Here's Why Some People Sneeze When They Look at the Sun

Shelby Rogers

For those living in spring to summer climates, it's the season for sneezing. Flowers are blooming, lawns are getting mowed, and the allergen and pollen counts are on the rise. Pollen and allergies lead to all sorts of annoying physical ailments, but one of the most frustrating is the constant sneezing. Some people, however, find their sneezes triggered by light. In the latest YouTube video from Veritasium, Derek details the Sun Sneeze Gene.

People have known about this for a few thousand years. Derek references a notation in Aristotle's writing; apparently, the great thinker was a sun sneezer himself. Francis Bacon put it to the test, finding that he was not a sun sneezer. However, sneezing cannot be controlled. It's a bodily reflex sent through the nervous system. Once it reaches your brain, your body reacts with a powerful release of air through your mouth and nasal cavities. It both clears your system of mucus and other irritants, it contracts muscles throughout your body -- most notably the eyelids. (For many drivers, sneezing while driving can be a potential nightmare.)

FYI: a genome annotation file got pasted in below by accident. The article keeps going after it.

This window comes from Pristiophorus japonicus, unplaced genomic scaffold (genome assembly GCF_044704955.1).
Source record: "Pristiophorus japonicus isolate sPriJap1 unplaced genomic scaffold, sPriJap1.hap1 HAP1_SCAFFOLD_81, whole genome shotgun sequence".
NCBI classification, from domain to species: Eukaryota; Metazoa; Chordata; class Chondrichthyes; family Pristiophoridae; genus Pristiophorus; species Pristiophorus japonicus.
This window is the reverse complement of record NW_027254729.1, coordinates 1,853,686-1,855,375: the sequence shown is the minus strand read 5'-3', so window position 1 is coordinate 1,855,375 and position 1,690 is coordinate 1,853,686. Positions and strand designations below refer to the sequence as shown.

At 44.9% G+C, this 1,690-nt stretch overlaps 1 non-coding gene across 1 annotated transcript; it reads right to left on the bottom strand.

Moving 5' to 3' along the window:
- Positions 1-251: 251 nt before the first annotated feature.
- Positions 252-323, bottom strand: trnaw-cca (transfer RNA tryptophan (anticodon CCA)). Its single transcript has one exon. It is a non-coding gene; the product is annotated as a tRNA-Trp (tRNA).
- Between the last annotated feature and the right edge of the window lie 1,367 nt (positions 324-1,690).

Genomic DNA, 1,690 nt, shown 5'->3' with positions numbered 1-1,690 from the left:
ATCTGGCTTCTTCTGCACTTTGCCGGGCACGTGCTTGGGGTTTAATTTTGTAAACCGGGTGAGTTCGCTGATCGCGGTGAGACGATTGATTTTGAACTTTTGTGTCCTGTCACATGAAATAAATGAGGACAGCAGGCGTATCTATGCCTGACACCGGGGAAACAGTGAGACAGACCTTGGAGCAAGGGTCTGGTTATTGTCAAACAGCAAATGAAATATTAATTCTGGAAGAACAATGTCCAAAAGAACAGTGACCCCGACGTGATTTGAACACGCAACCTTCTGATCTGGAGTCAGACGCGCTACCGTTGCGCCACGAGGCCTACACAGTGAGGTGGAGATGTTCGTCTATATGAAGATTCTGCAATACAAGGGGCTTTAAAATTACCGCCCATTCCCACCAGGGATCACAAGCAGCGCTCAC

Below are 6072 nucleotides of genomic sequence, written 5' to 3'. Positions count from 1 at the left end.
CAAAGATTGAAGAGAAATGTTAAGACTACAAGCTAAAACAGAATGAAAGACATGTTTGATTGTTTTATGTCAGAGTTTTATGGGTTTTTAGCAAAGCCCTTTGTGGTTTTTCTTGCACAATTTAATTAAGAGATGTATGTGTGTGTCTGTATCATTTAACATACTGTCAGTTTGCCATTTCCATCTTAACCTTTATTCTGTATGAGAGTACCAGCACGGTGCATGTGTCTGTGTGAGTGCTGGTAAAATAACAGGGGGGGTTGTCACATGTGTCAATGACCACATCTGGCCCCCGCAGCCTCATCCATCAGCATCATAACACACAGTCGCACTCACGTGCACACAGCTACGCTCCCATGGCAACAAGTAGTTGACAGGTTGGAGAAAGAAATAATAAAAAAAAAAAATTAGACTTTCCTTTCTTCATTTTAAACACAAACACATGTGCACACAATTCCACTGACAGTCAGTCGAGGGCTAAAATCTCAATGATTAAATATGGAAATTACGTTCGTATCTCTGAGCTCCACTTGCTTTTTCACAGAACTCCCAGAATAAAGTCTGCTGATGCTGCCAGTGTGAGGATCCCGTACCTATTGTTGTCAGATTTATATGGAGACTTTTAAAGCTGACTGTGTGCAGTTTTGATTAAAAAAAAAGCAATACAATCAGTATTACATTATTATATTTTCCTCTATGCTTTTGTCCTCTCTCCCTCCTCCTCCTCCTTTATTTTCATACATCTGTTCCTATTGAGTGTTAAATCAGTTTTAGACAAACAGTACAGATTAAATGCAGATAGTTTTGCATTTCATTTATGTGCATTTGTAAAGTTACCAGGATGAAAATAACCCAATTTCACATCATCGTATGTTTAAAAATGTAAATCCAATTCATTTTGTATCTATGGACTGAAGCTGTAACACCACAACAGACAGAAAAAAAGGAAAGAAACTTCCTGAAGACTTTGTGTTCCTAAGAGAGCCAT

It wasn't until recently that scientists understood photic sneeze reflex (or having a sun sneeze). First, it's more common than one would assume given its rather clinical name. It occurs anywhere between 17 percent to 35 percent of the world's population depending on which study you use. Now that percent of the world knows why. The reflex is called the ACHOO. No, seriously. It stands for the Autosomal-dominant Compelling Helio-Opthalmic Outburst. ACHOO is caused by a gene located in a non-sex related chromosome. It's dominant because you only need to get it from one parent to express ACHOO as a trait.

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